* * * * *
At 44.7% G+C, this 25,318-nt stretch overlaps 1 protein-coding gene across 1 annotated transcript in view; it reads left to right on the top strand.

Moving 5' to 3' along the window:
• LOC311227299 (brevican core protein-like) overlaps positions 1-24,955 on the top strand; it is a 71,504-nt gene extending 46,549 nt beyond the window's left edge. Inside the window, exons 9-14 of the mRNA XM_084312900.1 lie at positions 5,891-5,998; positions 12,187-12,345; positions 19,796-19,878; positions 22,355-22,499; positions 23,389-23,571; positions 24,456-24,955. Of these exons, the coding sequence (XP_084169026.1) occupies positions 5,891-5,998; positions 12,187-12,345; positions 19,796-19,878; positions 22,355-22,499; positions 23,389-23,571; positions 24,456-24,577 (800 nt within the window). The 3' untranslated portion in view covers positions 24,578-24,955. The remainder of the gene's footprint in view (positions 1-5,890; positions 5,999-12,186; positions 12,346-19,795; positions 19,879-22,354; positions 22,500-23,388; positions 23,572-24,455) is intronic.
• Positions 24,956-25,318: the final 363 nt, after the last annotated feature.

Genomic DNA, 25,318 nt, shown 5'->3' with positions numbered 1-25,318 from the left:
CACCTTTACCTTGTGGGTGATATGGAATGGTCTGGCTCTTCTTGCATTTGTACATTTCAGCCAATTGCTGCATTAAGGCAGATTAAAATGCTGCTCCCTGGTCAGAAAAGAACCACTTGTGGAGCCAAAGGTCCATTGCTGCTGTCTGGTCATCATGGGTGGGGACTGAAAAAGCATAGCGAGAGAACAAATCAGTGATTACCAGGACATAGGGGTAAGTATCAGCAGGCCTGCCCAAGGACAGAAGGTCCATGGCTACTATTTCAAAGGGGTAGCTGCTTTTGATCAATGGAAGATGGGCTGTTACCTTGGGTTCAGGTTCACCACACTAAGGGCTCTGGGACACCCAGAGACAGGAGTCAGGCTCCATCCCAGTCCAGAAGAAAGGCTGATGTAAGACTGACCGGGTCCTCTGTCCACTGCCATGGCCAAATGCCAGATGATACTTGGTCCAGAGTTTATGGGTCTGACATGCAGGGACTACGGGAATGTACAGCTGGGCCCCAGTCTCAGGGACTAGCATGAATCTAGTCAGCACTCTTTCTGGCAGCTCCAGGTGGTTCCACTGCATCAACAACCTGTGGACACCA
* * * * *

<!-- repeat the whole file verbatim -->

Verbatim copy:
At 44.7% G+C, this 25,318-nt stretch overlaps 1 protein-coding gene across 1 annotated transcript in view; it reads left to right on the top strand.

Moving 5' to 3' along the window:
• LOC311227299 (brevican core protein-like) overlaps positions 1-24,955 on the top strand; it is a 71,504-nt gene extending 46,549 nt beyond the window's left edge. Inside the window, exons 9-14 of the mRNA XM_084312900.1 lie at positions 5,891-5,998; positions 12,187-12,345; positions 19,796-19,878; positions 22,355-22,499; positions 23,389-23,571; positions 24,456-24,955. Of these exons, the coding sequence (XP_084169026.1) occupies positions 5,891-5,998; positions 12,187-12,345; positions 19,796-19,878; positions 22,355-22,499; positions 23,389-23,571; positions 24,456-24,577 (800 nt within the window). The 3' untranslated portion in view covers positions 24,578-24,955. The remainder of the gene's footprint in view (positions 1-5,890; positions 5,999-12,186; positions 12,346-19,795; positions 19,879-22,354; positions 22,500-23,388; positions 23,572-24,455) is intronic.
• Positions 24,956-25,318: the final 363 nt, after the last annotated feature.

Genomic DNA, 25,318 nt, shown 5'->3' with positions numbered 1-25,318 from the left:
CACCTTTACCTTGTGGGTGATATGGAATGGTCTGGCTCTTCTTGCATTTGTACATTTCAGCCAATTGCTGCATTAAGGCAGATTAAAATGCTGCTCCCTGGTCAGAAAAGAACCACTTGTGGAGCCAAAGGTCCATTGCTGCTGTCTGGTCATCATGGGTGGGGACTGAAAAAGCATAGCGAGAGAACAAATCAGTGATTACCAGGACATAGGGGTAAGTATCAGCAGGCCTGCCCAAGGACAGAAGGTCCATGGCTACTATTTCAAAGGGGTAGCTGCTTTTGATCAATGGAAGATGGGCTGTTACCTTGGGTTCAGGTTCACCACACTAAGGGCTCTGGGACACCCAGAGACAGGAGTCAGGCTCCATCCCAGTCCAGAAGAAAGGCTGATGTAAGACTGACCGGGTCCTCTGTCCACTGCCATGGCCAAATGCCAGATGATACTTGGTCCAGAGTTTATGGGTCTGACATGCAGGGACTACGGGAATGTACAGCTGGGCCCCAGTCTCAGGGACTAGCATGAATCTAGTCAGCACTCTTTCTGGCAGCTCCAGGTGGTTCCACTGCATCAACAACCTGTGGACACCA